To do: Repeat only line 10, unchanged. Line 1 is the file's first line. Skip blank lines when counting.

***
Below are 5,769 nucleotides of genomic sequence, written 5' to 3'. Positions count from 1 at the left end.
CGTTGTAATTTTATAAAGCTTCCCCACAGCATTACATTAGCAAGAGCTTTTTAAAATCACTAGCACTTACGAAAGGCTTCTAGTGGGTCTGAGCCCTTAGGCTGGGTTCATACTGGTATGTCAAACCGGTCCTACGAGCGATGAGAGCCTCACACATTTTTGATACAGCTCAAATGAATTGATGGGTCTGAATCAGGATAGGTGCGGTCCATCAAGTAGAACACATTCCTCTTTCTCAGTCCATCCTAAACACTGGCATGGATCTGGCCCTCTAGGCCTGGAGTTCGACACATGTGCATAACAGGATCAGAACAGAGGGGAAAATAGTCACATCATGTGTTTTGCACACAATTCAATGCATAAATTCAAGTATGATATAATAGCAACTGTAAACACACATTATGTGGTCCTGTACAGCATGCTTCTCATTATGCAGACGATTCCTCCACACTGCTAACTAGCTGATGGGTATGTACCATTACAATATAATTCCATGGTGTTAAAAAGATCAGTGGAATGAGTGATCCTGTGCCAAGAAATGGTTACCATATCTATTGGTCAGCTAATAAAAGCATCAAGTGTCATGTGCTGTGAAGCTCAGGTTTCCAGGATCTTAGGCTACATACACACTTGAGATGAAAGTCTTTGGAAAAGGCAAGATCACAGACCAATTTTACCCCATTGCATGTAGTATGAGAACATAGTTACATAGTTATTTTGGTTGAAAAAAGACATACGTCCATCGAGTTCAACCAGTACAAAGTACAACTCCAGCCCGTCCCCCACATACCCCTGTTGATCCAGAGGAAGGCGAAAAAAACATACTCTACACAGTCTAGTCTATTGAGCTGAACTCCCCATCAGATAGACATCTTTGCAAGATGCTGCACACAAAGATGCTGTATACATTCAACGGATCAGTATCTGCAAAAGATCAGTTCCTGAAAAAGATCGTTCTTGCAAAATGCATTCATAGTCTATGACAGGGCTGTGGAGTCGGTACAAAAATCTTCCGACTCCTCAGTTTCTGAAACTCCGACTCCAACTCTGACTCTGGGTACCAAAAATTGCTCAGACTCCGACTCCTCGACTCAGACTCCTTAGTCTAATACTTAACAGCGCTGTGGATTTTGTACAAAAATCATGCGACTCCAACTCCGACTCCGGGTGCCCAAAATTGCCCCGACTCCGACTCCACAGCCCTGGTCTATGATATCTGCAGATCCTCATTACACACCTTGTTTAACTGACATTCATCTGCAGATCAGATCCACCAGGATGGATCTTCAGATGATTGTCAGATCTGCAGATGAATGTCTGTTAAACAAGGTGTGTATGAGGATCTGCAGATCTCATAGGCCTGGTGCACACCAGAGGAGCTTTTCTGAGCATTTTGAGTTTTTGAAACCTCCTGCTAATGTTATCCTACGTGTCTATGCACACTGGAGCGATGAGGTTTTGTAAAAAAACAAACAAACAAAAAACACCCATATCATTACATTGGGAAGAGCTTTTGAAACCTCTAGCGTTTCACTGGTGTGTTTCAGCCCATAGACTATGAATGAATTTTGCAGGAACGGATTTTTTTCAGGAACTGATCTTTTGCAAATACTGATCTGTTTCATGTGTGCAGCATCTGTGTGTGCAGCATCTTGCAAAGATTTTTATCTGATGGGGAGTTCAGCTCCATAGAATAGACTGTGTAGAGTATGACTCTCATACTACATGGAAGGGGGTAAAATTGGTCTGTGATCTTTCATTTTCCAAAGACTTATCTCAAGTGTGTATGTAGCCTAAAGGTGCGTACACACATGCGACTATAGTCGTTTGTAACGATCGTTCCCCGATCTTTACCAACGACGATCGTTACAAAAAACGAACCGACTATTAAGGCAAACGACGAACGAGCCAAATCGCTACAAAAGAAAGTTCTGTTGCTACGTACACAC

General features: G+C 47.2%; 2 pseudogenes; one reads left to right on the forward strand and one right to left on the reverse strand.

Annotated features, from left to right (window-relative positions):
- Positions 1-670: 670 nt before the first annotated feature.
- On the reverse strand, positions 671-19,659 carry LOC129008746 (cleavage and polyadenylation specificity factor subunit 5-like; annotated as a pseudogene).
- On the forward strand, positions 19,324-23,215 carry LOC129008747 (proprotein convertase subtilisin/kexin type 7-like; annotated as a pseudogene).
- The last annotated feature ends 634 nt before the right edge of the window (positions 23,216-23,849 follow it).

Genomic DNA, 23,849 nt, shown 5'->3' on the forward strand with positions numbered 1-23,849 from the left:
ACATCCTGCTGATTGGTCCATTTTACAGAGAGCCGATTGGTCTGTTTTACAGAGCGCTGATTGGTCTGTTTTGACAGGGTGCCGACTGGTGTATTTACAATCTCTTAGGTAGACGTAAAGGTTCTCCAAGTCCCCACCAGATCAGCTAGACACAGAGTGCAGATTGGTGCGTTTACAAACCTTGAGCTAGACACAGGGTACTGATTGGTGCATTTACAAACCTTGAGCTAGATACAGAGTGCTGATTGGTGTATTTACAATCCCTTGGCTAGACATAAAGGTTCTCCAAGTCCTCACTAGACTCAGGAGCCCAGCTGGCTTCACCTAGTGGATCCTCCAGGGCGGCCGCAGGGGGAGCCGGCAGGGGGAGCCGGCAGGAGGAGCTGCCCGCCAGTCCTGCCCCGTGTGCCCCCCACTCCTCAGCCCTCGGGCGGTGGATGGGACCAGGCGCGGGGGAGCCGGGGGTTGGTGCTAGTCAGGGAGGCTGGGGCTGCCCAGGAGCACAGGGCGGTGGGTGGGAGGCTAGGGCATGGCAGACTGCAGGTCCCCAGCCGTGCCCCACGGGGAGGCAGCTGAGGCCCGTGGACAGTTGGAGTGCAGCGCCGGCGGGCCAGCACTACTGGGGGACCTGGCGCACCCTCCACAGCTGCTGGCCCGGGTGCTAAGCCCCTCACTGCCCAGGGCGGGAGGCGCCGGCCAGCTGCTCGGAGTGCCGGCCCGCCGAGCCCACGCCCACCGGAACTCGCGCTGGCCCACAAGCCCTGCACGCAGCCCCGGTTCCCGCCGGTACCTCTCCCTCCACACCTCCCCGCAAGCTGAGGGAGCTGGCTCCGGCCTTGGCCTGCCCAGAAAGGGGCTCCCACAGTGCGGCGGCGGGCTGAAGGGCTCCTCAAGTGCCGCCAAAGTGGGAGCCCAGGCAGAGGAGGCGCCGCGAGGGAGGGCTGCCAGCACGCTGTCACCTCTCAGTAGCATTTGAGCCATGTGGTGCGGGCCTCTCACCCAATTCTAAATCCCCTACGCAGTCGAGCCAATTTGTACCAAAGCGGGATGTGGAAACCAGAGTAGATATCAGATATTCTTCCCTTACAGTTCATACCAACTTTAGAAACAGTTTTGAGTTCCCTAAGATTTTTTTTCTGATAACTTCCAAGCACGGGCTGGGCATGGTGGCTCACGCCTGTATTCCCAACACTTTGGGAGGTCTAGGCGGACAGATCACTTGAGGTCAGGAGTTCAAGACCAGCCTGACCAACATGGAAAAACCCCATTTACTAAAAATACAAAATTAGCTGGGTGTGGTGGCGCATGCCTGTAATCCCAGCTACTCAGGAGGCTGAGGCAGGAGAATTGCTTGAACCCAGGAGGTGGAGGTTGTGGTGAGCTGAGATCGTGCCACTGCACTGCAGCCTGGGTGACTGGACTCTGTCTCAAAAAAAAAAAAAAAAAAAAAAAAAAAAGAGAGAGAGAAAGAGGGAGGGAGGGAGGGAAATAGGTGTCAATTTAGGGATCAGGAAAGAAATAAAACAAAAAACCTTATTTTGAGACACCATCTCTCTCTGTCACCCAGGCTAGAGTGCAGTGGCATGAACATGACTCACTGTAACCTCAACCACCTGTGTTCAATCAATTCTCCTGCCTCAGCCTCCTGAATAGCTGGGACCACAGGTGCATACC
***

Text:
ACATCCTGCTGATTGGTCCATTTTACAGAGAGCCGATTGGTCTGTTTTACAGAGCGCTGATTGGTCTGTTTTGACAGGGTGCCGACTGGTGTATTTACAATCTCTTAGGTAGACGTAAAGGTTCTCCAAGTCCCCACCAGATCAGCTAGACACAGAGTGCAGATTGGTGCGTTTACAAACCTTGAGCTAGACACAGGGTACTGATTGGTGCATTTACAAACCTTGAGCTAGATACAGAGTGCTGATTGGTGTATTTACAATCCCTTGGCTAGACATAAAGGTTCTCCAAGTCCTCACTAGACTCAGGAGCCCAGCTGGCTTCACCTAGTGGATCCTCCAGGGCGGCCGCAGGGGGAGCCGGCAGGGGGAGCCGGCAGGAGGAGCTGCCCGCCAGTCCTGCCCCGTGTGCCCCCCACTCCTCAGCCCTCGGGCGGTGGATGGGACCAGGCGCGGGGGAGCCGGGGGTTGGTGCTAGTCAGGGAGGCTGGGGCTGCCCAGGAGCACAGGGCGGTGGGTGGGAGGCTAGGGCATGGCAGACTGCAGGTCCCCAGCCGTGCCCCACGGGGAGGCAGCTGAGGCCCGTGGACAGTTGGAGTGCAGCGCCGGCGGGCCAGCACTACTGGGGGACCTGGCGCACCCTCCACAGCTGCTGGCCCGGGTGCTAAGCCCCTCACTGCCCAGGGCGGGAGGCGCCGGCCAGCTGCTCGGAGTGCCGGCCCGCCGAGCCCACGCCCACCGGAACTCGCGCTGGCCCACAAGCCCTGCACGCAGCCCCGGTTCCCGCCGGTACCTCTCCCTCCACACCTCCCCGCAAGCTGAGGGAGCTGGCTCCGGCCTTGGCCTGCCCAGAAAGGGGCTCCCACAGTGCGGCGGCGGGCTGAAGGGCTCCTCAAGTGCCGCCAAAGTGGGAGCCCAGGCAGAGGAGGCGCCGCGAGGGAGGGCTGCCAGCACGCTGTCACCTCTCAGTAGCATTTGAGCCATGTGGTGCGGGCCTCTCACCCAATTCTAAATCCCCTACGCAGTCGAGCCAATTTGTACCAAAGCGGGATGTGGAAACCAGAGTAGATATCAGATATTCTTCCCTTACAGTTCATACCAACTTTAGAAACAGTTTTGAGTTCCCTAAGATTTTTTTTCTGATAACTTCCAAGCACGGGCTGGGCATGGTGGCTCACGCCTGTATTCCCAACACTTTGGGAGGTCTAGGCGGACAGATCACTTGAGGTCAGGAGTTCAAGACCAGCCTGACCAACATGGAAAAACCCCATTTACTAAAAATACAAAATTAGCTGGGTGTGGTGGCGCATGCCTGTAATCCCAGCTACTCAGGAGGCTGAGGCAGGAGAATTGCTTGAACCCAGGAGGTGGAGGTTGTGGTGAGCTGAGATCGTGCCACTGCACTGCAGCCTGGGTGACTGGACTCTGTCTCAAAAAAAAAAAAAAAAAAAAAAAAAAAAGAGAGAGAGAAAGAGGGAGGGAGGGAGGGAAATAGGTGTCAATTTAGGGATCAGGAAAGAAATAAAACAAAAAACCTTATTTTGAGACACCATCTCTCTCTGTCACCCAGGCTAGAGTGCAGTGGCATGAACATGACTCACTGTAACCTCAACCACCTGTGTTCAATCAATTCTCCTGCCTCAGCCTCCTGAATAGCTGGGACCACAGGTGCATACC